My gf wants to replace the carpet at our place without hiring someone. Can someone explain how to pull up the carpet and replace it with hardwood floors. The online how to's don't really make much sense to me.
you will need a utility knife to cut the carpet into smaller sections, a hammer to remove tack strips (also known as gripper rod (UK), carpet gripper, Smoothedge (Can), tackless strip, and gripper edge) is a thin piece of wood, between 1 to 2 metres (3.3 to 6.6 ft) long and about 3 centimetres (1.2 in) wide, studded with hundreds of sharp nails or tacks used in the installation of carpet. - wikipedia )
installing hardwood floors isn't even that complicated either. you can get this project done in a day.
That's a whole different story. Installing hardwood over concrete isn't a great idea anyway, but as long as it's going to stay dry, go ahead.
You'll want to put some material down to separate the wood from the concrete or it will eventually absorb water from the slab and buckle/curl. They sell shit that is like hard plastic bubble wrap at Lowe's, Home Depot, etc. It's not cheap.
>>938862 I pulled up softwood floors in a house with a concrete floor. I laughed so hard. they used black trashbags.. and the irony is, they'd been there for the last 15 years, and the only reason why it was being torn up was because it was some really crappy pine that got destroyed by the feet of the dogs that live there before...
>>938862 Its OK idea, I have one at home, lasted more than 20 years so far. Thing is if the concrete slab is not RIGHT on the ground you are going to be ok and no moisture will damage the wood, so if there is even few inches of space, either between the wood floor and the concrete or between the ground and the concrete everything will be just fine.
>>938730 Do you have a timber subfloor frame? Is your house built on a concrete slab?
Pulling up carpet is pretty easy, you just cut it with a Stanley knife and then yank on it. Then you'll want to remove all the crap that's under there. Having the right tools could be pretty useful depending on what you've got under there, but they are surprisingly expensive.
Putting down hardwood floors isn't hard. If you have a timber subfloor frame and floorboards all you have to do is sand and finish them and you're done. If you have a concrete slab you'll want to put down something to keep your new floor off the concrete, then depending on clearance height it may be easy enough to just lay hardwood flooring, or install a floating floor system.
>My gf wants to replace the carpet at our place without hiring someone. Can someone explain how to pull up the carpet and replace it with hardwood floors. The online how to's don't really make much sense to me.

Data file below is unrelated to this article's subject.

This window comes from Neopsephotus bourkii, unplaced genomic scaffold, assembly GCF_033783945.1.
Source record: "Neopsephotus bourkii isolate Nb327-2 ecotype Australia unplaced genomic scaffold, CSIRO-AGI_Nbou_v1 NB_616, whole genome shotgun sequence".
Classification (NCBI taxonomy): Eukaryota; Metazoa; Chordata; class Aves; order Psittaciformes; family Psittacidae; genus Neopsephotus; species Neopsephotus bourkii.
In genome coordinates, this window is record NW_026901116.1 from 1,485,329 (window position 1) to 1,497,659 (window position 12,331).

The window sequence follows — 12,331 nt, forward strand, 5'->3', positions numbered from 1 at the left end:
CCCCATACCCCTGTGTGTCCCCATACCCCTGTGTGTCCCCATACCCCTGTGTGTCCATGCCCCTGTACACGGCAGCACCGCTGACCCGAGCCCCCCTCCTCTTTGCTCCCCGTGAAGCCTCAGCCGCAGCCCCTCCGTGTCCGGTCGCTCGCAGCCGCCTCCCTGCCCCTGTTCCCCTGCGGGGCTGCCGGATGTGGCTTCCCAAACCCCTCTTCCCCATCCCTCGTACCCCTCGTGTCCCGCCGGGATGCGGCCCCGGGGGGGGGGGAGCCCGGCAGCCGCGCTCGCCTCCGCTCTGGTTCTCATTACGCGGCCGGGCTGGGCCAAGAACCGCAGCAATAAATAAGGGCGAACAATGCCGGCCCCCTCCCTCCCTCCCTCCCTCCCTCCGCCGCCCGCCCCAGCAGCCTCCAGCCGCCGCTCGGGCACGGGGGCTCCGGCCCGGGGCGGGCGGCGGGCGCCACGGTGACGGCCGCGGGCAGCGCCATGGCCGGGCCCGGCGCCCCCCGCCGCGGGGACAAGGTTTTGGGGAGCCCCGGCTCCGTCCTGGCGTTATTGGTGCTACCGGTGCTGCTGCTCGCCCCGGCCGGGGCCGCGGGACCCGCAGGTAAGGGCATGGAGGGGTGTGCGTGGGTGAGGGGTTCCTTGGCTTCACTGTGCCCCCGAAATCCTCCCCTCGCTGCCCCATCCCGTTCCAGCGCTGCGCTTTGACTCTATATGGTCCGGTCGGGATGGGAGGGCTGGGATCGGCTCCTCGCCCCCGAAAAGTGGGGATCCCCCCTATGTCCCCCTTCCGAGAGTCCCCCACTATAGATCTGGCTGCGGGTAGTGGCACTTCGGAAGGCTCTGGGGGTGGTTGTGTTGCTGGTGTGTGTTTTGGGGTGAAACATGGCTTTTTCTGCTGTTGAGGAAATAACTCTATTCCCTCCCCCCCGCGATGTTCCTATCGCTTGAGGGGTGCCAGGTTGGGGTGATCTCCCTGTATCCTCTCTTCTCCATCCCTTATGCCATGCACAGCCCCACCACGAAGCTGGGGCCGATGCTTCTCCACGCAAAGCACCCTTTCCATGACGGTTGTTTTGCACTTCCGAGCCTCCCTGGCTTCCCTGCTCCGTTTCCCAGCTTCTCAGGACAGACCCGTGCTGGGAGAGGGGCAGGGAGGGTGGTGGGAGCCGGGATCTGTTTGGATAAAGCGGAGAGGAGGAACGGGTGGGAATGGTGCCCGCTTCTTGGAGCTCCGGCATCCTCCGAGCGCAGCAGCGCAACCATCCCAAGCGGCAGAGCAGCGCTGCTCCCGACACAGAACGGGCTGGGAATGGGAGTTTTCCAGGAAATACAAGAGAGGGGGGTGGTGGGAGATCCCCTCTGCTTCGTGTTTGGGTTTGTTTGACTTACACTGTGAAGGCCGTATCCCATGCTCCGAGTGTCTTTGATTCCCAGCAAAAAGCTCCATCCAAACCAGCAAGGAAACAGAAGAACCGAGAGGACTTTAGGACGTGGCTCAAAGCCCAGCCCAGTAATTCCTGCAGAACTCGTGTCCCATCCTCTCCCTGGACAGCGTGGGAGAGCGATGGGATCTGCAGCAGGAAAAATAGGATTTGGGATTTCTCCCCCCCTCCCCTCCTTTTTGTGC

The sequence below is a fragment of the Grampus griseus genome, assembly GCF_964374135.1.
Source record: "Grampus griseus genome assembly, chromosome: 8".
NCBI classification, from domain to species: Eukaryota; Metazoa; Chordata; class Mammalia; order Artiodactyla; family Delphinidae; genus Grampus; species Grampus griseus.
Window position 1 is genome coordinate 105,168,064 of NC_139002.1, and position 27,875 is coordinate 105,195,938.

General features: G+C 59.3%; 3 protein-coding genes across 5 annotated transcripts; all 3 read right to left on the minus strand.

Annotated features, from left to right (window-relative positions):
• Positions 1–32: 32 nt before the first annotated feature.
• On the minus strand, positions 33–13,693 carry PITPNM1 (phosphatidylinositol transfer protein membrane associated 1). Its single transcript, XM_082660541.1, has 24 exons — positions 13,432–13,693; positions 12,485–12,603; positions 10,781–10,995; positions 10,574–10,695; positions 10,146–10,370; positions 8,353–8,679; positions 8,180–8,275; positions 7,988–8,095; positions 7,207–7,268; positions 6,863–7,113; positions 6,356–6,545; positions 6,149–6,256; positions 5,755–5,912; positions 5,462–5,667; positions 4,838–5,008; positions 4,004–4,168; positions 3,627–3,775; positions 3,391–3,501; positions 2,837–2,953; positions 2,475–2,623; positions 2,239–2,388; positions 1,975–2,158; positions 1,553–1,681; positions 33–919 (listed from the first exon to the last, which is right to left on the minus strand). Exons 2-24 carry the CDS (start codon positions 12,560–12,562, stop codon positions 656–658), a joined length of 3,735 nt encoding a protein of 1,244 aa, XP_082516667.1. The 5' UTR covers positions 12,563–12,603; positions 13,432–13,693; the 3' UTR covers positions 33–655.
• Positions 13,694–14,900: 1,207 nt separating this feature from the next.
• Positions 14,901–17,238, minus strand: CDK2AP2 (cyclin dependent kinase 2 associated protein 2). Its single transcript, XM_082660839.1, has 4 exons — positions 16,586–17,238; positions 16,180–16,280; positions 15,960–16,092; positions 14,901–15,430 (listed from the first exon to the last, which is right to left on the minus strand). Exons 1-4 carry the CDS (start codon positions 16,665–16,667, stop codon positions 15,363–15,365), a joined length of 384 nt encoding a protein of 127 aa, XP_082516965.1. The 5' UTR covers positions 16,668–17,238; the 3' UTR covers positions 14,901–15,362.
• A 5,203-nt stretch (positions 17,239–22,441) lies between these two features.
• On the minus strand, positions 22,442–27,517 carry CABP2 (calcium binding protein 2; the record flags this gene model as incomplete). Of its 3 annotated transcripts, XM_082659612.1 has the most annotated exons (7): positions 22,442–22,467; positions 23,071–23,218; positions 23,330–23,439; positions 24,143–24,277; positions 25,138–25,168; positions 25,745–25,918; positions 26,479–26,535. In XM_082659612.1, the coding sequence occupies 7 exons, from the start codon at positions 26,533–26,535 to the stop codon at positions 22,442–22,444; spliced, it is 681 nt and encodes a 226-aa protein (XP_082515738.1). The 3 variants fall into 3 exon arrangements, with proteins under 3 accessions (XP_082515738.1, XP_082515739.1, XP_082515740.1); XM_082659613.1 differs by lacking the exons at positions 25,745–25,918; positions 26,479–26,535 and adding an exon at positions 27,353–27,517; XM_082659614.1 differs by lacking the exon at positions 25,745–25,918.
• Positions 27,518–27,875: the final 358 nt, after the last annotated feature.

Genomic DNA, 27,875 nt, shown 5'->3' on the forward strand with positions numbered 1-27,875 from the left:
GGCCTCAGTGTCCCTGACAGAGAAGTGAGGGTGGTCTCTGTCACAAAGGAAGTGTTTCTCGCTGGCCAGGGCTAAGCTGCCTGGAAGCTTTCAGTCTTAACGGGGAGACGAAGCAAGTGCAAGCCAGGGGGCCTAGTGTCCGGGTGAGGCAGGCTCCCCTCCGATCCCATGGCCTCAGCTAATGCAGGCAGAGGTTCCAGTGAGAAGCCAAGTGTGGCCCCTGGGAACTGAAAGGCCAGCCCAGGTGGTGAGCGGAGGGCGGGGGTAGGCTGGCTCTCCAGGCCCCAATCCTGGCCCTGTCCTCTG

My mother installed hardwood floors in our house when I was 13. My mother is a nurse. She is by no means a DIYer and this was years before I started doing shit with my hands. Certain times she just refuses to pay for certain things she considers "egregious". The labor for installing hardwood floors was one of them.
She learned by watching a friend. Find a friend or ask someone on Craigslist if you can come assist to learn.
She literally watched her friend do it, bought all the shit, installed it on her own, and it was good to go. She sold that house in 2003. It was just foreclosed. We went back just to see how the house looked. Aside from scratches, the floors were still in great shape.
>>939070 the traditional way do have it be is either plywood, osb, or wood strips at a diagonal as a subfloor, then hardwood planks nailed to the subfloor.
a floating floor, is planks (usually tongue and groove) which are glued, snapped together, or nailed to each other only. because solid wood will expand and contract slightly, and these boards are attached only to each other, you should only use engineered hardwood (basically hardwood plywood strips. the only downside is if they warp or get fucked up, you can't sand them down and refinish them like you can solid hardwood. well, if you get non-shitty ones. shitty ones have an mdf core, instead of solid wood layers all the way through)
as other's have said, concrete is an issue with wood, because concrete absorbs and holds moisture very well, and wood... rots. So I would suggest tearing up all the carpet and padding down to concrete, putting down something like http://www.homedepot.com/p/DRIcore-7-8-in-x-2-ft-x-2-ft-DRIcore-Subfloor-Panel-CDGNUS750024024/202268752 or other similar thing.
otoh, if there's already carpet there, it's generally not prone to dampness or the carpet would already be fucked. so ymmv.
>>939251 I depends on the type of barrier, and that depends on your house and what existing waterproofing there is of the concrete. If your house is less than thirty years old the entire slab is likely wrapped in polythene anyway, however concrete retains a lot of moisture and large slabs take decades to dry out even partially.
There's membranes that you can paint on like those crystal lattice type things. In my country we have a brand called cemix who makes a product called aquastop whose job is specifically to stop rising damp. If you call up your version of home depot, or maybe the sika helpline, they are international aren't they? They'll be able to point you in the right direction.
Otherwise yes you can just put down polythene under your floor, the only thing is that's not permanent. And you definitely don't want to pull up your floor once it's down.
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